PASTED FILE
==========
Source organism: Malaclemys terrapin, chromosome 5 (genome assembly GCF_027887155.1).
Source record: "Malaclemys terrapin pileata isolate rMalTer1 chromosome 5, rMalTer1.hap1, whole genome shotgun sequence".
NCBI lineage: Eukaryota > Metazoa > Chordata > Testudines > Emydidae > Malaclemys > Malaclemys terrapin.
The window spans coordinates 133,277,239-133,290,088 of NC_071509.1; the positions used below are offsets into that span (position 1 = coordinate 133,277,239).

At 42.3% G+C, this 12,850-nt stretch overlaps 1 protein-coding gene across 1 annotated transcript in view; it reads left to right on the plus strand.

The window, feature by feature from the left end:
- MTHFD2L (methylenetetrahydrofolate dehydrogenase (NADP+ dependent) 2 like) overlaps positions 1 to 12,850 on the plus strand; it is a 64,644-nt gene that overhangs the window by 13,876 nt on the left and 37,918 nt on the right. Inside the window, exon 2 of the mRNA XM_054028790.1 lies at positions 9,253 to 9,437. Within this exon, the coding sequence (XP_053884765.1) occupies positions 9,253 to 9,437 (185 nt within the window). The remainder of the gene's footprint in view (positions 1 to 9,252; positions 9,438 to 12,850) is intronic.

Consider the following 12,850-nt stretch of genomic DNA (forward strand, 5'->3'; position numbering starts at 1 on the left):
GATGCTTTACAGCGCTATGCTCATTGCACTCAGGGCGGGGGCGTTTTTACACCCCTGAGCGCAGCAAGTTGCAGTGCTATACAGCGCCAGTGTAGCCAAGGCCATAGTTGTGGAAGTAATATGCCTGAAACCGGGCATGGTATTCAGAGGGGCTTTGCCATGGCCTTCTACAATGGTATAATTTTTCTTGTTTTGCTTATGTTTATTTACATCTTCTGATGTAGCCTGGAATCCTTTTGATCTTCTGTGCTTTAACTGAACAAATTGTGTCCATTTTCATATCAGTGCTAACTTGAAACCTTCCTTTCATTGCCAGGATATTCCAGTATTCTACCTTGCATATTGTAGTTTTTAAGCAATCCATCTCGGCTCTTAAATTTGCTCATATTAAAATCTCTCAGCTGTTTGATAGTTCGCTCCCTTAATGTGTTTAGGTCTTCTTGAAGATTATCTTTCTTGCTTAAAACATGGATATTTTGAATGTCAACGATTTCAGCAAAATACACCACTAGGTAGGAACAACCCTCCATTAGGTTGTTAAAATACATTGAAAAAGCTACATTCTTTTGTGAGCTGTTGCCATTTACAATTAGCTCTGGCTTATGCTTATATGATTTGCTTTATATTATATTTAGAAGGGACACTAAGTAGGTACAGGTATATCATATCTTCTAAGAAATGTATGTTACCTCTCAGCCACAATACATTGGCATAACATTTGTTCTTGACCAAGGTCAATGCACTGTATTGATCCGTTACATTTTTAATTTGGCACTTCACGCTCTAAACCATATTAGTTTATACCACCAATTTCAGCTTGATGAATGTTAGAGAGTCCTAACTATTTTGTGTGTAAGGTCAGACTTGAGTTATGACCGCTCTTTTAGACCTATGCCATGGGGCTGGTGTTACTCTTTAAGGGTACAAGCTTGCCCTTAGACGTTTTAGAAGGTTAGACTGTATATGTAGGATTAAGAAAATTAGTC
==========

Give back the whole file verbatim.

Source organism: Malaclemys terrapin, chromosome 5 (genome assembly GCF_027887155.1).
Source record: "Malaclemys terrapin pileata isolate rMalTer1 chromosome 5, rMalTer1.hap1, whole genome shotgun sequence".
NCBI lineage: Eukaryota > Metazoa > Chordata > Testudines > Emydidae > Malaclemys > Malaclemys terrapin.
The window spans coordinates 133,277,239-133,290,088 of NC_071509.1; the positions used below are offsets into that span (position 1 = coordinate 133,277,239).

At 42.3% G+C, this 12,850-nt stretch overlaps 1 protein-coding gene across 1 annotated transcript in view; it reads left to right on the plus strand.

The window, feature by feature from the left end:
- MTHFD2L (methylenetetrahydrofolate dehydrogenase (NADP+ dependent) 2 like) overlaps positions 1 to 12,850 on the plus strand; it is a 64,644-nt gene that overhangs the window by 13,876 nt on the left and 37,918 nt on the right. Inside the window, exon 2 of the mRNA XM_054028790.1 lies at positions 9,253 to 9,437. Within this exon, the coding sequence (XP_053884765.1) occupies positions 9,253 to 9,437 (185 nt within the window). The remainder of the gene's footprint in view (positions 1 to 9,252; positions 9,438 to 12,850) is intronic.

Consider the following 12,850-nt stretch of genomic DNA (forward strand, 5'->3'; position numbering starts at 1 on the left):
GATGCTTTACAGCGCTATGCTCATTGCACTCAGGGCGGGGGCGTTTTTACACCCCTGAGCGCAGCAAGTTGCAGTGCTATACAGCGCCAGTGTAGCCAAGGCCATAGTTGTGGAAGTAATATGCCTGAAACCGGGCATGGTATTCAGAGGGGCTTTGCCATGGCCTTCTACAATGGTATAATTTTTCTTGTTTTGCTTATGTTTATTTACATCTTCTGATGTAGCCTGGAATCCTTTTGATCTTCTGTGCTTTAACTGAACAAATTGTGTCCATTTTCATATCAGTGCTAACTTGAAACCTTCCTTTCATTGCCAGGATATTCCAGTATTCTACCTTGCATATTGTAGTTTTTAAGCAATCCATCTCGGCTCTTAAATTTGCTCATATTAAAATCTCTCAGCTGTTTGATAGTTCGCTCCCTTAATGTGTTTAGGTCTTCTTGAAGATTATCTTTCTTGCTTAAAACATGGATATTTTGAATGTCAACGATTTCAGCAAAATACACCACTAGGTAGGAACAACCCTCCATTAGGTTGTTAAAATACATTGAAAAAGCTACATTCTTTTGTGAGCTGTTGCCATTTACAATTAGCTCTGGCTTATGCTTATATGATTTGCTTTATATTATATTTAGAAGGGACACTAAGTAGGTACAGGTATATCATATCTTCTAAGAAATGTATGTTACCTCTCAGCCACAATACATTGGCATAACATTTGTTCTTGACCAAGGTCAATGCACTGTATTGATCCGTTACATTTTTAATTTGGCACTTCACGCTCTAAACCATATTAGTTTATACCACCAATTTCAGCTTGATGAATGTTAGAGAGTCCTAACTATTTTGTGTGTAAGGTCAGACTTGAGTTATGACCGCTCTTTTAGACCTATGCCATGGGGCTGGTGTTACTCTTTAAGGGTACAAGCTTGCCCTTAGACGTTTTAGAAGGTTAGACTGTATATGTAGGATTAAGAAAATTAGTC